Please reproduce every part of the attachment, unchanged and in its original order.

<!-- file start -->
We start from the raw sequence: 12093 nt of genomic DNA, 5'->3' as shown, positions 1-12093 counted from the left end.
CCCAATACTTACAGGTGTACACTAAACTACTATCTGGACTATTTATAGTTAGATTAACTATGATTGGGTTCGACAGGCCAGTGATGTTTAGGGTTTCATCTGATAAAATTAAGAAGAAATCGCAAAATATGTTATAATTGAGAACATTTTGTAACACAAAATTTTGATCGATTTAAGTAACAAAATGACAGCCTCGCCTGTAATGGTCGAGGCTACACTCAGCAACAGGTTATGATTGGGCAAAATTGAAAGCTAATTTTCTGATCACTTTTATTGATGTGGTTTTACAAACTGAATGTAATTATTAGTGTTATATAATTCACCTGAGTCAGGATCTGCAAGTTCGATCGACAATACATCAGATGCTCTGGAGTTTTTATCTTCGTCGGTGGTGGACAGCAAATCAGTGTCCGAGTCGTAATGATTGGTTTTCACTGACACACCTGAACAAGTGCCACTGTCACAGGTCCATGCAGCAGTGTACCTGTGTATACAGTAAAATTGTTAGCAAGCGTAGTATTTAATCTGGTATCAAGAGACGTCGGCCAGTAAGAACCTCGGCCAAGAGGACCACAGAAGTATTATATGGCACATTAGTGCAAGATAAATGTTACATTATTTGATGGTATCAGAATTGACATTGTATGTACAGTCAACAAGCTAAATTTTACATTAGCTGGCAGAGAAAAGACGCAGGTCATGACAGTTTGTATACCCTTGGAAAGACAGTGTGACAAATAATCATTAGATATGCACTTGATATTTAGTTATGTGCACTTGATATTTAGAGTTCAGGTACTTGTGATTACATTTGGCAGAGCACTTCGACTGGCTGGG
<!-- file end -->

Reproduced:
We start from the raw sequence: 12093 nt of genomic DNA, 5'->3' as shown, positions 1-12093 counted from the left end.
CCCAATACTTACAGGTGTACACTAAACTACTATCTGGACTATTTATAGTTAGATTAACTATGATTGGGTTCGACAGGCCAGTGATGTTTAGGGTTTCATCTGATAAAATTAAGAAGAAATCGCAAAATATGTTATAATTGAGAACATTTTGTAACACAAAATTTTGATCGATTTAAGTAACAAAATGACAGCCTCGCCTGTAATGGTCGAGGCTACACTCAGCAACAGGTTATGATTGGGCAAAATTGAAAGCTAATTTTCTGATCACTTTTATTGATGTGGTTTTACAAACTGAATGTAATTATTAGTGTTATATAATTCACCTGAGTCAGGATCTGCAAGTTCGATCGACAATACATCAGATGCTCTGGAGTTTTTATCTTCGTCGGTGGTGGACAGCAAATCAGTGTCCGAGTCGTAATGATTGGTTTTCACTGACACACCTGAACAAGTGCCACTGTCACAGGTCCATGCAGCAGTGTACCTGTGTATACAGTAAAATTGTTAGCAAGCGTAGTATTTAATCTGGTATCAAGAGACGTCGGCCAGTAAGAACCTCGGCCAAGAGGACCACAGAAGTATTATATGGCACATTAGTGCAAGATAAATGTTACATTATTTGATGGTATCAGAATTGACATTGTATGTACAGTCAACAAGCTAAATTTTACATTAGCTGGCAGAGAAAAGACGCAGGTCATGACAGTTTGTATACCCTTGGAAAGACAGTGTGACAAATAATCATTAGATATGCACTTGATATTTAGTTATGTGCACTTGATATTTAGAGTTCAGGTACTTGTGATTACATTTGGCAGAGCACTTCGACTGGCTGGG